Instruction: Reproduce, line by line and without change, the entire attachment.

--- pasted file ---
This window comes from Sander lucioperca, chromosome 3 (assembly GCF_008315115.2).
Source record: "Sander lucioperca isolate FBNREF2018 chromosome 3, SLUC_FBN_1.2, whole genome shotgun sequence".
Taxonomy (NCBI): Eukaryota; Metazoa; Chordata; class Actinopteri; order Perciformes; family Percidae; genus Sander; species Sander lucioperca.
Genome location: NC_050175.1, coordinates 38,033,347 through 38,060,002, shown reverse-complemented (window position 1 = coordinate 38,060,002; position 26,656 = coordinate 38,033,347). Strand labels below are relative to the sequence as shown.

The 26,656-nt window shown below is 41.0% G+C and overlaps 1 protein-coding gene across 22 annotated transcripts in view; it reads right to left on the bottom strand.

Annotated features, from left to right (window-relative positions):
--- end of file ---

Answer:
This window comes from Sander lucioperca, chromosome 3 (assembly GCF_008315115.2).
Source record: "Sander lucioperca isolate FBNREF2018 chromosome 3, SLUC_FBN_1.2, whole genome shotgun sequence".
Taxonomy (NCBI): Eukaryota; Metazoa; Chordata; class Actinopteri; order Perciformes; family Percidae; genus Sander; species Sander lucioperca.
Genome location: NC_050175.1, coordinates 38,033,347 through 38,060,002, shown reverse-complemented (window position 1 = coordinate 38,060,002; position 26,656 = coordinate 38,033,347). Strand labels below are relative to the sequence as shown.

The 26,656-nt window shown below is 41.0% G+C and overlaps 1 protein-coding gene across 22 annotated transcripts in view; it reads right to left on the bottom strand.

Annotated features, from left to right (window-relative positions):